In less than a week, on September 9, Apple will hold one of its most highly anticipated product launch events ever. The company is expected to announce not one but two new iPhones, and possibly the long-rumored iWatch.
Apart from the hype, which seems as intense as any in the company’s heavily promoted history, these launches will make or break Apple’s position as the most dominant, most innovative, and most profitable company in the mobile space. Ironically, however, the launches pose two completely different challenges for Apple.
Apple CEO Tim Cook has been promising that Apple's product pipeline is “chock full” of “incredible stuff” since at least January. January 2013, that is. He’s claimed that Apple is in a “unique position” to enter and dominate new categories—widely assumed to mean TV and wearables. He’s said that the product pipeline “has never been stronger.” Apple exec Steve Cue said Apple has "the best product pipeline I've seen in 25 years." Wow, right?
But the public hasn’t seen any of it yet. Instead, we’ve watched Apple spend billions on the still-inexplicable purchase of Beats Audio and introduce a radically changed mobile operating system. iOS7—and now iOS 8—offer lots of new features, but also a polarizing flat design that many professed to hate when it was first introduced. And there has been a well-received new programming language, Swift, as well as updated versions of the flagship iPhone 5. All well and good, but hardly game-changing on a Steve Jobs scale.
A "big" challenge in smartphones
In fact, so far Apple has whiffed on perhaps the biggest trend in mobile phones. Over the last year or two, it’s become clear that many, many people want bigger phones—much bigger phones. But Apple actively fought the preference for phablets, and is now trying to play catch up. That’s not the end of the world, as long as Apple really does catch up to the trend eventually. And September 9 seems like the company’s last, best chance to do that or risk ceding the phablet market to Samsung and the legions of other Android makers.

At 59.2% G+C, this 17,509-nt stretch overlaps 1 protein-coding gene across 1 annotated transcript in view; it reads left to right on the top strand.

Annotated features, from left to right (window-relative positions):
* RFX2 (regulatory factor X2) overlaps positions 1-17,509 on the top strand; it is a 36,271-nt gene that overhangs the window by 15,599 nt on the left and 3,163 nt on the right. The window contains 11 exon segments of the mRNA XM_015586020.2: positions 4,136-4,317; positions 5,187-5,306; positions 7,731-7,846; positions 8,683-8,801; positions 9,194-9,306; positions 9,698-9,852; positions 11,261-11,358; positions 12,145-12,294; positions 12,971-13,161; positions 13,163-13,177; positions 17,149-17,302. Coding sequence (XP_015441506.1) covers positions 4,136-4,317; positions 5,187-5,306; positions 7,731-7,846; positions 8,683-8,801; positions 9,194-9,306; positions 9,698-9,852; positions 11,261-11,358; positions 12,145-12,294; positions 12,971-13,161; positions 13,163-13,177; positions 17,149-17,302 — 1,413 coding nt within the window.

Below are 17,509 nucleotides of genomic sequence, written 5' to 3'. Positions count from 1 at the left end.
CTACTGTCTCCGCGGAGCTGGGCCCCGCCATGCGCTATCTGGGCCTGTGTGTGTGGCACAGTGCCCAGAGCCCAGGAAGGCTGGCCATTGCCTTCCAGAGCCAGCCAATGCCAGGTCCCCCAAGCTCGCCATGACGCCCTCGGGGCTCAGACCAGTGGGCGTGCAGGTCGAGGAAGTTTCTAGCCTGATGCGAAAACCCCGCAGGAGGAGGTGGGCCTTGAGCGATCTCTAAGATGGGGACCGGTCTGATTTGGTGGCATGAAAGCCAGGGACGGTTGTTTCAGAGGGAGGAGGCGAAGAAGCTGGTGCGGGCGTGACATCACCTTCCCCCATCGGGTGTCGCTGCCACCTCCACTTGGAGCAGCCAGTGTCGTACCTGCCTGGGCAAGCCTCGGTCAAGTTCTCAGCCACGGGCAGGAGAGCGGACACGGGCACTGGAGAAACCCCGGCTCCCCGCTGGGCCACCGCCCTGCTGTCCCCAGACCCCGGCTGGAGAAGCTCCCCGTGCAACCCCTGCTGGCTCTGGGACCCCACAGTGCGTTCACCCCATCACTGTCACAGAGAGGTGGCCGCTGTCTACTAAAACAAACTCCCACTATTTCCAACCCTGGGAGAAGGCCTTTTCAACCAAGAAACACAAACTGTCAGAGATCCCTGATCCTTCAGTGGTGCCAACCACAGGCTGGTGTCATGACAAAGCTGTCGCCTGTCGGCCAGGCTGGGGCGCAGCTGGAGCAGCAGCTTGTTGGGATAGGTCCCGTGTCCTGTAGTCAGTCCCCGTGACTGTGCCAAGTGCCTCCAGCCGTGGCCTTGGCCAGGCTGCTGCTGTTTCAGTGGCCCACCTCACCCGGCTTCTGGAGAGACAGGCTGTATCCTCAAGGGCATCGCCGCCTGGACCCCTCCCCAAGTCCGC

Can Apple save wearables?
The challenge in wearables is exactly opposite. When it comes to smartwatches, Apple isn’t fighting competitors as much as trying to show that a struggling category still has a future. So far, no one has been able to come up with a truly compelling wearable computing product. The smartwatches are all ugly and awkward. Google Glass has been a marketing disaster. If Apple can’t make the category work, and soon, wearables’ window of opportunity may pass for an extended period of time.
As usual, before a major Apple product launch, the company’s stock is soaring as fanboy investors anticipate a blockbuster. Often, the stock falls no matter what is introduced, as the reality can never meet the hyper-inflated expectations. This time, though, the stakes seem higher.
Steve Jobs has been gone for a while, and people are beginning to wonder if Apple still has its old magic. Apple doesn’t have to come up with a completely surprising new game-changing product—that’s hard to do in the age of constant leaks—but it darn well better deliver on at least some of the “amazing” things Cook has promised, or people (OK, me) are going to lose faith. And the stock will likely take a swan dive, too.